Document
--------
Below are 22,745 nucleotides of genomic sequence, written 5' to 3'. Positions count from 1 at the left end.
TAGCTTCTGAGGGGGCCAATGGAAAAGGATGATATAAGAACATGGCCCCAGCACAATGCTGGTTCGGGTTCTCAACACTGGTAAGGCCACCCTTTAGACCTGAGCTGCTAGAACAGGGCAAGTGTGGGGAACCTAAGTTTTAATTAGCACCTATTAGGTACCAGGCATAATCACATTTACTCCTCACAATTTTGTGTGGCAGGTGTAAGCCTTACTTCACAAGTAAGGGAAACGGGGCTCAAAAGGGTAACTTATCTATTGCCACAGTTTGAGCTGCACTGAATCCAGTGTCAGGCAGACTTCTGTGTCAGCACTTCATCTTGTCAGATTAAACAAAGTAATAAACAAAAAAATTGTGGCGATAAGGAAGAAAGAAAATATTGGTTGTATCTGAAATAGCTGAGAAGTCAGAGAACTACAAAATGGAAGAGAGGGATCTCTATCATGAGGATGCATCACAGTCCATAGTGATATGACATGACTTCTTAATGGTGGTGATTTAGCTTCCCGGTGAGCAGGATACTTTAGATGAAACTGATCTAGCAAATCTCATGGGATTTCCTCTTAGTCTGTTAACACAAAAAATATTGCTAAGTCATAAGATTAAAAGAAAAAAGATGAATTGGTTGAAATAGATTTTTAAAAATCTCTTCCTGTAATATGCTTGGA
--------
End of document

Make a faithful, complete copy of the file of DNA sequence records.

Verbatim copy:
Below are 22,745 nucleotides of genomic sequence, written 5' to 3'. Positions count from 1 at the left end.
TAGCTTCTGAGGGGGCCAATGGAAAAGGATGATATAAGAACATGGCCCCAGCACAATGCTGGTTCGGGTTCTCAACACTGGTAAGGCCACCCTTTAGACCTGAGCTGCTAGAACAGGGCAAGTGTGGGGAACCTAAGTTTTAATTAGCACCTATTAGGTACCAGGCATAATCACATTTACTCCTCACAATTTTGTGTGGCAGGTGTAAGCCTTACTTCACAAGTAAGGGAAACGGGGCTCAAAAGGGTAACTTATCTATTGCCACAGTTTGAGCTGCACTGAATCCAGTGTCAGGCAGACTTCTGTGTCAGCACTTCATCTTGTCAGATTAAACAAAGTAATAAACAAAAAAATTGTGGCGATAAGGAAGAAAGAAAATATTGGTTGTATCTGAAATAGCTGAGAAGTCAGAGAACTACAAAATGGAAGAGAGGGATCTCTATCATGAGGATGCATCACAGTCCATAGTGATATGACATGACTTCTTAATGGTGGTGATTTAGCTTCCCGGTGAGCAGGATACTTTAGATGAAACTGATCTAGCAAATCTCATGGGATTTCCTCTTAGTCTGTTAACACAAAAAATATTGCTAAGTCATAAGATTAAAAGAAAAAAGATGAATTGGTTGAAATAGATTTTTAAAAATCTCTTCCTGTAATATGCTTGGA